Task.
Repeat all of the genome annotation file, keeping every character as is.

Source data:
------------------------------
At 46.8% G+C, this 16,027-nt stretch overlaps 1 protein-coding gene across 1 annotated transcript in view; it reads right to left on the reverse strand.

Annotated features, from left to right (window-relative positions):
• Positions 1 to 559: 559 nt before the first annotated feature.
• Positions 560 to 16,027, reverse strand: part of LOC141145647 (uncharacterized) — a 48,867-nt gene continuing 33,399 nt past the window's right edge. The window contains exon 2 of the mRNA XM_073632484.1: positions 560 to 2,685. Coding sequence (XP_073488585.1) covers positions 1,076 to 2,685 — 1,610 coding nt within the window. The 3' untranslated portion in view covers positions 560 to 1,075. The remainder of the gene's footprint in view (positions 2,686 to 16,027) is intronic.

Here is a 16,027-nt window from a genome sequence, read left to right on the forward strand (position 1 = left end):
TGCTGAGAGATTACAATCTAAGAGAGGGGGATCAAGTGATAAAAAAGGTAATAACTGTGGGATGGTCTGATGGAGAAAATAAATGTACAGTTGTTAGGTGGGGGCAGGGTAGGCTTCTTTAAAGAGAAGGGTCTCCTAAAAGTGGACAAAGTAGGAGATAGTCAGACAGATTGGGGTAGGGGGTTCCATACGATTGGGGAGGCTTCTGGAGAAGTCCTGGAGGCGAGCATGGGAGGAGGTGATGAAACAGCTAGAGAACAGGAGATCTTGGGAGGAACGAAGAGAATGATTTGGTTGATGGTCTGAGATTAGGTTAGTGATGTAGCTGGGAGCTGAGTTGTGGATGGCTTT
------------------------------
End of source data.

At 46.8% G+C, this 16,027-nt stretch overlaps 1 protein-coding gene across 1 annotated transcript in view; it reads right to left on the reverse strand.

Annotated features, from left to right (window-relative positions):
• Positions 1 to 559: 559 nt before the first annotated feature.
• Positions 560 to 16,027, reverse strand: part of LOC141145647 (uncharacterized) — a 48,867-nt gene continuing 33,399 nt past the window's right edge. The window contains exon 2 of the mRNA XM_073632484.1: positions 560 to 2,685. Coding sequence (XP_073488585.1) covers positions 1,076 to 2,685 — 1,610 coding nt within the window. The 3' untranslated portion in view covers positions 560 to 1,075. The remainder of the gene's footprint in view (positions 2,686 to 16,027) is intronic.

Here is a 16,027-nt window from a genome sequence, read left to right on the forward strand (position 1 = left end):
TGCTGAGAGATTACAATCTAAGAGAGGGGGATCAAGTGATAAAAAAGGTAATAACTGTGGGATGGTCTGATGGAGAAAATAAATGTACAGTTGTTAGGTGGGGGCAGGGTAGGCTTCTTTAAAGAGAAGGGTCTCCTAAAAGTGGACAAAGTAGGAGATAGTCAGACAGATTGGGGTAGGGGGTTCCATACGATTGGGGAGGCTTCTGGAGAAGTCCTGGAGGCGAGCATGGGAGGAGGTGATGAAACAGCTAGAGAACAGGAGATCTTGGGAGGAACGAAGAGAATGATTTGGTTGATGGTCTGAGATTAGGTTAGTGATGTAGCTGGGAGCTGAGTTGTGGATGGCTTT